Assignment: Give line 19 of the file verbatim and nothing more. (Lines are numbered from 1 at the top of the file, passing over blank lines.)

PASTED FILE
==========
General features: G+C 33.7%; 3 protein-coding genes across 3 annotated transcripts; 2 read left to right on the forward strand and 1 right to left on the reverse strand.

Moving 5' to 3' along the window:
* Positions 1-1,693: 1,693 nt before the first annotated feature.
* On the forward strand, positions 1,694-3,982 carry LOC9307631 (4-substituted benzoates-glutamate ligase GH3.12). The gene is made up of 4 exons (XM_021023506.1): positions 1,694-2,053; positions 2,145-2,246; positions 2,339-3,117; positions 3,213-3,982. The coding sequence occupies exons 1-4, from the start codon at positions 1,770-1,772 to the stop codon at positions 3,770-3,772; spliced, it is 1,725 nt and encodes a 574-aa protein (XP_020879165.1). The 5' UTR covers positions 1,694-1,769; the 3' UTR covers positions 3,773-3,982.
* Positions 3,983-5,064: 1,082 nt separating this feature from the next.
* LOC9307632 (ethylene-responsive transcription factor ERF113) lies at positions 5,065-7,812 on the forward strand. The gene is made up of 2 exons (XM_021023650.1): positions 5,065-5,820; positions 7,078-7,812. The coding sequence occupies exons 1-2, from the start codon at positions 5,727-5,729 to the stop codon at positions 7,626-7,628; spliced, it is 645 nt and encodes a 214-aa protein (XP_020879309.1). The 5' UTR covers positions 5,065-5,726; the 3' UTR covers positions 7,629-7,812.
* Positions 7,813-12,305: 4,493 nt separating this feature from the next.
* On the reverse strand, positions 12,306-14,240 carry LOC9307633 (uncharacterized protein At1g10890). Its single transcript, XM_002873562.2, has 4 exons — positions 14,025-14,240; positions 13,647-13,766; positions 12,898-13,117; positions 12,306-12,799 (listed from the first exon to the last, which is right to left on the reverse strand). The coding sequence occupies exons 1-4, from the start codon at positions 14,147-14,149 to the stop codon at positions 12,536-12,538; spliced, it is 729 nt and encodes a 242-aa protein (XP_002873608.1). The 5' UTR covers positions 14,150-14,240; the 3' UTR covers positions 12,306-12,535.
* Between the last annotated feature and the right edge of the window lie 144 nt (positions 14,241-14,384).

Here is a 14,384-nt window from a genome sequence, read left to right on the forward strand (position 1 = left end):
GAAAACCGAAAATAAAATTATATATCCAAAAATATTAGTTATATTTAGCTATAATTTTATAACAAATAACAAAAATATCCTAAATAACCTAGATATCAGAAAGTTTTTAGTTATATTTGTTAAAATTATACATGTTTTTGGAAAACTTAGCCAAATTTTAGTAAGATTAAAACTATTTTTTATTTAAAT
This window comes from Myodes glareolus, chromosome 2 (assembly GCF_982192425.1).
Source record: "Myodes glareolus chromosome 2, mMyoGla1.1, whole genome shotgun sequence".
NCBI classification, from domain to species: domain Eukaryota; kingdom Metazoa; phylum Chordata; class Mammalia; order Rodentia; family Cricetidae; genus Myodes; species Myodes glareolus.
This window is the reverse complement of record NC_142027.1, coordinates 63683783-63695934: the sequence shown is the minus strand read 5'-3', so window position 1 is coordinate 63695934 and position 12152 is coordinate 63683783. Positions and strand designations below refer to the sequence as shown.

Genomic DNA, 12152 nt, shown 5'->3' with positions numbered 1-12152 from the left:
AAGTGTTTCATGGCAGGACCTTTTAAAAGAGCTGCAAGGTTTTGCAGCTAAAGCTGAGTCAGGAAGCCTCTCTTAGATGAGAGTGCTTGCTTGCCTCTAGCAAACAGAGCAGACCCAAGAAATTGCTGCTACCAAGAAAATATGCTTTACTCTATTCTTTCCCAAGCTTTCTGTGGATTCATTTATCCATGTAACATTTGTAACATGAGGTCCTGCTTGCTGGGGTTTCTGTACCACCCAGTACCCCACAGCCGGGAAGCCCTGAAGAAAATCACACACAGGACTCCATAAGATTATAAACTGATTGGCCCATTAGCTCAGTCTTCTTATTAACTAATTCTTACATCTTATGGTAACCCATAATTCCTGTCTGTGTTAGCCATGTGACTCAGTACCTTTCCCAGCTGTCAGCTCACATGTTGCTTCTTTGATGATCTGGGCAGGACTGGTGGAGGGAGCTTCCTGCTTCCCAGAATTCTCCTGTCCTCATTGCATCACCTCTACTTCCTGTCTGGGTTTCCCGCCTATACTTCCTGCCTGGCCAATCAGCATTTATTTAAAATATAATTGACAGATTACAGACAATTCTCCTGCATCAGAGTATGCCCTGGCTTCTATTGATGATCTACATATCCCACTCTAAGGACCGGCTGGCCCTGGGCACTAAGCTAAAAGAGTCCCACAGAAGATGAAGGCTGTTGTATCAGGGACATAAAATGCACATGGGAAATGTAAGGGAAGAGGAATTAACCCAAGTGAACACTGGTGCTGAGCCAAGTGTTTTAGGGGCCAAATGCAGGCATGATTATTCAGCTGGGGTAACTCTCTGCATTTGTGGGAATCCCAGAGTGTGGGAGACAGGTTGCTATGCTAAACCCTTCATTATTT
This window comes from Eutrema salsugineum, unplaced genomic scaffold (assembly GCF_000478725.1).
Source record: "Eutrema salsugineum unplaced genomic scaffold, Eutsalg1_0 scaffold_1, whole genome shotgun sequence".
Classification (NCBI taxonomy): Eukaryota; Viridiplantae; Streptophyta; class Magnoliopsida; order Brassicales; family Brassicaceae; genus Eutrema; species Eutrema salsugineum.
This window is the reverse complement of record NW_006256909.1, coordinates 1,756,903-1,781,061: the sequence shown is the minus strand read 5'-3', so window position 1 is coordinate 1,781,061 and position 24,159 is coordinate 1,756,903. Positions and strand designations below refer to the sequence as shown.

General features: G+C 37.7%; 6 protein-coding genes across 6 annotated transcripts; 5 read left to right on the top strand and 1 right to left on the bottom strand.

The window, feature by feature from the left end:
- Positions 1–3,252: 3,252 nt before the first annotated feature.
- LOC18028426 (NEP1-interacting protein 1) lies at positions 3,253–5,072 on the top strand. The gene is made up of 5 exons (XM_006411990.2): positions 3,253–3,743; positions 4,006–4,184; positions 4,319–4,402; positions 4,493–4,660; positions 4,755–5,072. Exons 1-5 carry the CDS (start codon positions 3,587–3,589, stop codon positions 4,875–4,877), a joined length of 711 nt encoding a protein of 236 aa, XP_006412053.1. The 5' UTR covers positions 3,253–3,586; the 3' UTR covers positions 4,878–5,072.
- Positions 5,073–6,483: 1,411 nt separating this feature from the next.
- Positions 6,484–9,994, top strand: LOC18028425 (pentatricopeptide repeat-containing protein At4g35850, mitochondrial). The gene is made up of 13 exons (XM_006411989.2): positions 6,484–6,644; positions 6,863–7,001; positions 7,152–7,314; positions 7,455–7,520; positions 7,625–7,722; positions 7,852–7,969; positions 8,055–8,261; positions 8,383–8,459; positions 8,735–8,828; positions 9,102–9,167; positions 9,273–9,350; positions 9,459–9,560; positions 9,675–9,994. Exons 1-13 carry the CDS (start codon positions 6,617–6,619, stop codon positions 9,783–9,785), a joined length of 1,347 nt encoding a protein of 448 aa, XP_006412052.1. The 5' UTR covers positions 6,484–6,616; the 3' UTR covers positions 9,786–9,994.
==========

Source record: "Eutrema salsugineum unplaced genomic scaffold, Eutsalg1_0 scaffold_1, whole genome shotgun sequence".